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#BlockbusterBeat by Daniel Gorman Film

Kin | Jonathan & Josh Baker

September 7, 2018
Kin

From a distance, Kin looked like a pretty promising mid-budget sci-fi. But if you can’t engage in Marvel-style big budget spectacle, you better have some ideas on deck to make up for it, and unfortunately, Kin doesn’t deliver on that front. The film starts off well enough, with troubled young Eli (Myles Truitt) finding an alien weapon while scavenging for copper wiring inside an abandoned building. He hides his discovery at home, while dealing with his stern…

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#BlockbusterBeat by Matt Lynch Film

Peppermint | Pierre Morel

September 7, 2018
Peppermint

Riley North’s (Jennifer Garner) retribution in Peppermint doesn’t begin with her husband and daughter being murdered by drug dealers. It begins with some other, more wealthy mom lecturing her for selling girl scout cookies in the wrong parking lot. Then Riley has to skip her own kid’s birthday party to work a closing shift at the bank (don’t banks close at 5 pm?). Only later that evening do the scary Latino dudes (one of them actually has a face tattoo that says “LOCO”)…

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#BlockbusterBeat by Daniel Gorman Film

BlacKkKlansman | Spike Lee

August 21, 2018
blackkklansman

Spike Lee’s BlacKkKlansman tells the story of a black police officer in 1970s Colorado who infiltrated the Ku Klux Klan. But Lee is also telling the story of a current America that has not grown or progressed — not really — and forcing us to recognize that the film could have been released at virtually any point in the last few years and been just as timely, just as horrifically attuned to the zeitgeist. Trayvon Martin was shot over six years ago; the NFL…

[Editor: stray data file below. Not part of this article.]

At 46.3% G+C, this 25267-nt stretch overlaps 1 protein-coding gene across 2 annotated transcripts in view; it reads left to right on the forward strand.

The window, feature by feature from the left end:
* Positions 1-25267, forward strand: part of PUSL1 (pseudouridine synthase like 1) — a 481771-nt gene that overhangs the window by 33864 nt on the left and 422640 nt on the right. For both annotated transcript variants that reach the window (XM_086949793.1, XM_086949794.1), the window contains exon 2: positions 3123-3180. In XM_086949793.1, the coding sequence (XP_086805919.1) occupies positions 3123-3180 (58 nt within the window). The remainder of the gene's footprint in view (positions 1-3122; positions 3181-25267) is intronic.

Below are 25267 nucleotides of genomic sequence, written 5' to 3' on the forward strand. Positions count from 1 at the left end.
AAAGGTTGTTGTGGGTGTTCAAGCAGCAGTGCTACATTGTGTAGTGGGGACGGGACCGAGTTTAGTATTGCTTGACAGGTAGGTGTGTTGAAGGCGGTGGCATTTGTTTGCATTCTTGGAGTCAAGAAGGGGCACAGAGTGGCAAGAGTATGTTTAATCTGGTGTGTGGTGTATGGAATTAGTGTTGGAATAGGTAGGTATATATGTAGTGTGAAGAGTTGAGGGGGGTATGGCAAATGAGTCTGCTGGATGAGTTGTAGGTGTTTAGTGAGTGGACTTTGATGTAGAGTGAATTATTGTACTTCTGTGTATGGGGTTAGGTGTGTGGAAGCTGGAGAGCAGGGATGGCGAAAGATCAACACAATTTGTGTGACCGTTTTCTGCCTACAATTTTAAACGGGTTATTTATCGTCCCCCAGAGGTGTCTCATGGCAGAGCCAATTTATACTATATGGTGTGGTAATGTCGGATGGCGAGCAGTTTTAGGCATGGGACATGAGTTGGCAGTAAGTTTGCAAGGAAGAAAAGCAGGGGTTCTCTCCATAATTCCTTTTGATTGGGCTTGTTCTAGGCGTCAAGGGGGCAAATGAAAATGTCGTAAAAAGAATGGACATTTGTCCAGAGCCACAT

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#BlockbusterBeat by Matt Lynch Film

Mile 22 | Peter Berg

August 16, 2018
Mark Wahlberg stars in MILE 22

Releasing a steady stream of vaguely jingoistic docudramas all starring Mark Wahlberg as a hero/patriot, Peter Berg has become a bit of a joke as a filmmaker over the last few years. So it’s easy to forget that, even given their fluctuating levels of overall quality, earlier Berg efforts like Lone Survivor, Deepwater Horizon, The Kingdom, and yeah even Battleship were at least crafted superbly, from a technical standpoint; sported effectively-cast supporting ensembles; and above all featured action sequences that displayed a tight command…

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#BlockbusterBeat by Matt Lynch Film

The Meg | Jon Turteltaub

August 10, 2018
The Meg

Here’s a movie about Jason Statham fighting a gigantic killer prehistoric shark. That’s all it is. The Meg spends not much time setting up its premise (lifted from Renny Harlin’s Cliffhanger), with Statham’s washed up deep-sea rescue diver being pressed back into service after an on-the-job tragedy. We’re barely 20 minutes in before he’s had his first encounter with the movie’s namesake (short for Megalodon, a thing wikipedia tells me is real but not nearly as big as this stupid movie claims).…

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by InRO Staff Festival Coverage Film

Japan Cuts 2018

August 3, 2018
Japan Cuts 2018

Japan Cuts—the largest program of new Japanese films in North America—just wrapped its 12th annual edition earlier this week. Our one and only dispatch from the fest this year includes a passion project from octogenarian auteur Nobuhiko Obayashi (Hanagatami), a new work from iconoclastic anime director Masaaki Yuasa (The Night Is Short, Walk on Girl), the festival’s opening night film (Eric Khoo’s Ramen Shop) and its centerpiece presentation (Shûichi Okita’s Mori, the Artist’s Habitat).…